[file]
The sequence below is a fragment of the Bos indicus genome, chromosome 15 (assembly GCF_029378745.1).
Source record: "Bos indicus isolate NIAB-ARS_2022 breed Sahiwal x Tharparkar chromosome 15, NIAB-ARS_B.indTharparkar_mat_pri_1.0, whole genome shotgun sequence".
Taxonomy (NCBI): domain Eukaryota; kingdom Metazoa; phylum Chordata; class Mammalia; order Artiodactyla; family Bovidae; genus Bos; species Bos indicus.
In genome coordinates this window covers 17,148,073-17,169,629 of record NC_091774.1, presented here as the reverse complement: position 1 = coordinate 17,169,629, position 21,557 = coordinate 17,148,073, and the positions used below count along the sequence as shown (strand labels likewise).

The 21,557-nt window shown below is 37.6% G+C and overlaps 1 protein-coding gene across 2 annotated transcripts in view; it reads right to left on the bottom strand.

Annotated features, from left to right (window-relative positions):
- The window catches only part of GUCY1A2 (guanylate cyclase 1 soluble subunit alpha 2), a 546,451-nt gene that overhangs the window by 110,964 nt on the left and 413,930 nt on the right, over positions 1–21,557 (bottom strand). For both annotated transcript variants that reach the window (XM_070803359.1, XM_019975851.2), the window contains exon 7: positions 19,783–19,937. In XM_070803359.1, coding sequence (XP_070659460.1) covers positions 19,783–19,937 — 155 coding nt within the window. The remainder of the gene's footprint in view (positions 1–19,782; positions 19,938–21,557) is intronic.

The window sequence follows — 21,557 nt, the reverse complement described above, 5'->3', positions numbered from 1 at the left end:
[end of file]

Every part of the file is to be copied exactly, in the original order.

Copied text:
The sequence below is a fragment of the Bos indicus genome, chromosome 15 (assembly GCF_029378745.1).
Source record: "Bos indicus isolate NIAB-ARS_2022 breed Sahiwal x Tharparkar chromosome 15, NIAB-ARS_B.indTharparkar_mat_pri_1.0, whole genome shotgun sequence".
Taxonomy (NCBI): domain Eukaryota; kingdom Metazoa; phylum Chordata; class Mammalia; order Artiodactyla; family Bovidae; genus Bos; species Bos indicus.
In genome coordinates this window covers 17,148,073-17,169,629 of record NC_091774.1, presented here as the reverse complement: position 1 = coordinate 17,169,629, position 21,557 = coordinate 17,148,073, and the positions used below count along the sequence as shown (strand labels likewise).

The 21,557-nt window shown below is 37.6% G+C and overlaps 1 protein-coding gene across 2 annotated transcripts in view; it reads right to left on the bottom strand.

Annotated features, from left to right (window-relative positions):
- The window catches only part of GUCY1A2 (guanylate cyclase 1 soluble subunit alpha 2), a 546,451-nt gene that overhangs the window by 110,964 nt on the left and 413,930 nt on the right, over positions 1–21,557 (bottom strand). For both annotated transcript variants that reach the window (XM_070803359.1, XM_019975851.2), the window contains exon 7: positions 19,783–19,937. In XM_070803359.1, coding sequence (XP_070659460.1) covers positions 19,783–19,937 — 155 coding nt within the window. The remainder of the gene's footprint in view (positions 1–19,782; positions 19,938–21,557) is intronic.

The window sequence follows — 21,557 nt, the reverse complement described above, 5'->3', positions numbered from 1 at the left end: